Quality of life – An individual’s overall appraisal of their situation and wellbeing. Quality of life encompasses symptoms of the disease and side effects of treatment, functional capacity, social interactions and relationships and occupational functioning.

Radical prostatectomy – A surgical operation that removes the prostate. 

Radiotherapy or radiation oncology – The use of radiation, usually x-rays or gamma rays, to kill tumour cells or injure them so they cannot grow or multiply.

Self-management – An awareness and active participation by people with cancer in their recovery, recuperation and rehabilitation, to minimise the consequences of treatment, promote survival, health and wellbeing.

Shared decision-making – Integration of a patient’s values, goals and concerns with the best available evidence about benefits, risks and uncertainties of treatment, in order to achieve appropriate health care decisions. It involves clinicians and patients making decisions about the patient’s management together.

Side effect – Unintended effects of a drug or treatment. 

Stage – The extent of a cancer and whether the disease has spread from an original site to other parts of the body. 

Staging – Tests to find out, and also a way to describe how far a cancer has spread. Frequently these are based on the tumour, the nodes and the metastases. Staging may be based on clinical or pathological features.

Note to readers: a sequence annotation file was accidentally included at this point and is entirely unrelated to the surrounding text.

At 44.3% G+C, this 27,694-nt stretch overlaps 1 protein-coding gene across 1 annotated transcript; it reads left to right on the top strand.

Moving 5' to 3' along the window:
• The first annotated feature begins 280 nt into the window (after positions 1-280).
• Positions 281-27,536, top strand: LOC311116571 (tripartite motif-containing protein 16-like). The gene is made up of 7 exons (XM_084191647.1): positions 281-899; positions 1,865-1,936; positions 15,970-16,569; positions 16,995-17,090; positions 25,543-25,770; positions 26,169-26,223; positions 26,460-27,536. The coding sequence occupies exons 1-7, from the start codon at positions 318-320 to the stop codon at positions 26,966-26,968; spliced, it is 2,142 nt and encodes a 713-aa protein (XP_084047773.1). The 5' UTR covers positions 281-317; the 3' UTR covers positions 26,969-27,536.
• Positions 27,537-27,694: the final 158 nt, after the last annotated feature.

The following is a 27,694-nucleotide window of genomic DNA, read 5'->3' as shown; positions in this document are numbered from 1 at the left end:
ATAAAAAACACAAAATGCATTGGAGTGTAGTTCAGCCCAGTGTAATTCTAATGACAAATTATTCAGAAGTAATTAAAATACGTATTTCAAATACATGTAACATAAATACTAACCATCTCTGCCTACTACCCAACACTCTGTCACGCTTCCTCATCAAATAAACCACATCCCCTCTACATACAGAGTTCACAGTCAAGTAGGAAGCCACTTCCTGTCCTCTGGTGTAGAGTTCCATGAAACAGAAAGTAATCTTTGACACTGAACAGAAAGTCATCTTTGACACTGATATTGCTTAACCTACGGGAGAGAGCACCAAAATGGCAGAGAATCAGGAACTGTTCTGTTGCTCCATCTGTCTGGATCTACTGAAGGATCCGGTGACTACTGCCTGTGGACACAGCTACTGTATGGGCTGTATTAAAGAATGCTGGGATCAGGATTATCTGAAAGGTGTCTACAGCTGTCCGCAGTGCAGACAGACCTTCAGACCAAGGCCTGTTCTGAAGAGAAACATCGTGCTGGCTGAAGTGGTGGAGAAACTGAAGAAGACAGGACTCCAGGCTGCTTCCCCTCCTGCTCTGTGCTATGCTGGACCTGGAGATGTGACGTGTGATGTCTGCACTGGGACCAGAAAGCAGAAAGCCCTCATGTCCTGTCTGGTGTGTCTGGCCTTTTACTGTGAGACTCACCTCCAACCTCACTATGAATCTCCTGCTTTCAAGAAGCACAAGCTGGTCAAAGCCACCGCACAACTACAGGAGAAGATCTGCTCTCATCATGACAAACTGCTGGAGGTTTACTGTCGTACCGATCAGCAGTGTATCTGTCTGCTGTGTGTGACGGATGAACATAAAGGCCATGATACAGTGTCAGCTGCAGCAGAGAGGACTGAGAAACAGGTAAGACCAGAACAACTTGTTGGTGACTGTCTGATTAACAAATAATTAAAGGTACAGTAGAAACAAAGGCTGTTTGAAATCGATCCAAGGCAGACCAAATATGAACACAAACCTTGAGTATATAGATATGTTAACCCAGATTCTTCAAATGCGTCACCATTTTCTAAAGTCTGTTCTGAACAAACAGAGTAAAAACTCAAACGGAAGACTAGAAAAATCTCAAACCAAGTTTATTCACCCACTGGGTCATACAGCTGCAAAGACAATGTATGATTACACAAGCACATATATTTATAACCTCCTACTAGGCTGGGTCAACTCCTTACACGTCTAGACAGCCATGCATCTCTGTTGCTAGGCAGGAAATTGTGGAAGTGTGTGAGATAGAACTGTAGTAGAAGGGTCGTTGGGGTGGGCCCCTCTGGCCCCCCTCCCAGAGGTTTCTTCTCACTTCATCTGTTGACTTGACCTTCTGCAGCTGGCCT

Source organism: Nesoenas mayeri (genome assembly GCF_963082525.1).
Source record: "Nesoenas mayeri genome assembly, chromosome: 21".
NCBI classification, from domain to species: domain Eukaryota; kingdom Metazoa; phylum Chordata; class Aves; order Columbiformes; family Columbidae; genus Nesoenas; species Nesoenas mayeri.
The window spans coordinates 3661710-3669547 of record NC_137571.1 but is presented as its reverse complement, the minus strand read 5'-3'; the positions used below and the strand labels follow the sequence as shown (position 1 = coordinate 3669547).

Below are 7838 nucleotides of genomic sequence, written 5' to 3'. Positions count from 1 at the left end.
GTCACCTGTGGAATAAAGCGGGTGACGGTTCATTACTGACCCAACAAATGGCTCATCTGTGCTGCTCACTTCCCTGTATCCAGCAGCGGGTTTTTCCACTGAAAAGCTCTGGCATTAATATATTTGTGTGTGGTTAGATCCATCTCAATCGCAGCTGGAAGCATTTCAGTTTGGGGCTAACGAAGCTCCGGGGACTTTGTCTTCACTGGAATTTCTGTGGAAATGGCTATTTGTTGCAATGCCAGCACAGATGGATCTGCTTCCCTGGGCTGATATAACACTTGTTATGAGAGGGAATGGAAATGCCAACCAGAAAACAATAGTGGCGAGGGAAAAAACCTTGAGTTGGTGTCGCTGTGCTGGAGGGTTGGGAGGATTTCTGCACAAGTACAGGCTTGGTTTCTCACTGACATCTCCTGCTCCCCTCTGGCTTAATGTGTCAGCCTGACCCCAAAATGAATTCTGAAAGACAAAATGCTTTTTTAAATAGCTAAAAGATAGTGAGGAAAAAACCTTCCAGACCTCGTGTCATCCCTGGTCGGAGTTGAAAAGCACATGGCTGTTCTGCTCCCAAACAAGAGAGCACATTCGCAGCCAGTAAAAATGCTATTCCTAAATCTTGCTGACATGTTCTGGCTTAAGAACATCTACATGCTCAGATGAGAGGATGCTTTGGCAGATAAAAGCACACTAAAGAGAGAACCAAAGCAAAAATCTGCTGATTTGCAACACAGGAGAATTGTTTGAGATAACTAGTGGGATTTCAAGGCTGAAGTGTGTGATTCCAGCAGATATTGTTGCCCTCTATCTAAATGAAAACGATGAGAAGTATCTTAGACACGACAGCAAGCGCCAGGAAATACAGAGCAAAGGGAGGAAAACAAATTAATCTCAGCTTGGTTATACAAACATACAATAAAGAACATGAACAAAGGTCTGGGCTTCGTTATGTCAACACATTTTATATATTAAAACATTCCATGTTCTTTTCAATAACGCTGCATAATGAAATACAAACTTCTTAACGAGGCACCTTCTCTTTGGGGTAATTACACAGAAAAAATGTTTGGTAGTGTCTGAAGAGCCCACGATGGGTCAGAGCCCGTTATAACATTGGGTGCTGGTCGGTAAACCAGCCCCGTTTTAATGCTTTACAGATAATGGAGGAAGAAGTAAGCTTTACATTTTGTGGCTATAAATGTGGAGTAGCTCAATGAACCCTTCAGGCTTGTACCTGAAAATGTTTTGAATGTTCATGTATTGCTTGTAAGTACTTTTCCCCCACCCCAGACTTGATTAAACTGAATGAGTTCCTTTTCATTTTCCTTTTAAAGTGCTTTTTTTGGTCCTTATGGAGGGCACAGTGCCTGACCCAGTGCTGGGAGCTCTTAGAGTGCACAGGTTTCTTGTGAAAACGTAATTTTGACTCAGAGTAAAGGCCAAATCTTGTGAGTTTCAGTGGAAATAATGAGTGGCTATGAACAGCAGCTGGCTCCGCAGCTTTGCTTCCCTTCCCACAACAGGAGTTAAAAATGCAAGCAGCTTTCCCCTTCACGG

Standard treatment – The best proven treatment, based on results of past research. 

Support group – People on whom an individual can rely for the provision of emotional caring and concern, and reinforcement of a sense of personal worth and value. Other components of support may include provision of practical or material aid, information, guidance, feedback and validation of the individual’s stressful experiences and coping choices. 

Supportive care – Improving the comfort and quality of life for people with cancer. 

Survivorship – In cancer, survivorship focuses on the health and life of a person with cancer beyond the diagnosis and treatment phases. Survivorship includes issues related to follow-up care, late effects of treatment, second cancers, and quality of life. 

Testicles – Organs which produce sperm and the male hormone testosterone. They are found in the scrotum. 

Testosterone – The major male hormone which is produced by the testicles.

Tumour-Node-Metastasis (TNM) System – A staging system used by clinicians to describe how advanced a particular cancer is, which then informs the type of treatment provided.